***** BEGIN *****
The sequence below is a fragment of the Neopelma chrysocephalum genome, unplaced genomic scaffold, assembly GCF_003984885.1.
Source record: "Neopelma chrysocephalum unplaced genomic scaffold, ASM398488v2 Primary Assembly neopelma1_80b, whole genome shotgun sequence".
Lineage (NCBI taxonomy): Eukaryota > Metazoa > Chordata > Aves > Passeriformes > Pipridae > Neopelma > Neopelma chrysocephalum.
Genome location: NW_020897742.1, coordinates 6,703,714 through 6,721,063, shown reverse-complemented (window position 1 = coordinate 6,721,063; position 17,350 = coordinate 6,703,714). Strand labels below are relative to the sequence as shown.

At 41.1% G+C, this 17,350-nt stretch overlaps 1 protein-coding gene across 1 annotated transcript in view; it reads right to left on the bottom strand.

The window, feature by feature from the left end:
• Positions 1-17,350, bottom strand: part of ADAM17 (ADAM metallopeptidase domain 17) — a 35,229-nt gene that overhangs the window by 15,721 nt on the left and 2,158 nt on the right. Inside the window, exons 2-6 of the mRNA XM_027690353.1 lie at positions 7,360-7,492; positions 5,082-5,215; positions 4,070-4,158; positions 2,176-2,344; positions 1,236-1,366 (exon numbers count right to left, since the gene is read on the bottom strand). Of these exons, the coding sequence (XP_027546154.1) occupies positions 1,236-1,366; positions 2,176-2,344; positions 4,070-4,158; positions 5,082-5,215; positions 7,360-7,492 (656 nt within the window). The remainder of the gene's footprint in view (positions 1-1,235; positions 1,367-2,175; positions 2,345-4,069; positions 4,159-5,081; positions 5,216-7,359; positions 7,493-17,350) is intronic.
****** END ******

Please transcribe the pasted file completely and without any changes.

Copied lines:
The sequence below is a fragment of the Neopelma chrysocephalum genome, unplaced genomic scaffold, assembly GCF_003984885.1.
Source record: "Neopelma chrysocephalum unplaced genomic scaffold, ASM398488v2 Primary Assembly neopelma1_80b, whole genome shotgun sequence".
Lineage (NCBI taxonomy): Eukaryota > Metazoa > Chordata > Aves > Passeriformes > Pipridae > Neopelma > Neopelma chrysocephalum.
Genome location: NW_020897742.1, coordinates 6,703,714 through 6,721,063, shown reverse-complemented (window position 1 = coordinate 6,721,063; position 17,350 = coordinate 6,703,714). Strand labels below are relative to the sequence as shown.

At 41.1% G+C, this 17,350-nt stretch overlaps 1 protein-coding gene across 1 annotated transcript in view; it reads right to left on the bottom strand.

The window, feature by feature from the left end:
• Positions 1-17,350, bottom strand: part of ADAM17 (ADAM metallopeptidase domain 17) — a 35,229-nt gene that overhangs the window by 15,721 nt on the left and 2,158 nt on the right. Inside the window, exons 2-6 of the mRNA XM_027690353.1 lie at positions 7,360-7,492; positions 5,082-5,215; positions 4,070-4,158; positions 2,176-2,344; positions 1,236-1,366 (exon numbers count right to left, since the gene is read on the bottom strand). Of these exons, the coding sequence (XP_027546154.1) occupies positions 1,236-1,366; positions 2,176-2,344; positions 4,070-4,158; positions 5,082-5,215; positions 7,360-7,492 (656 nt within the window). The remainder of the gene's footprint in view (positions 1-1,235; positions 1,367-2,175; positions 2,345-4,069; positions 4,159-5,081; positions 5,216-7,359; positions 7,493-17,350) is intronic.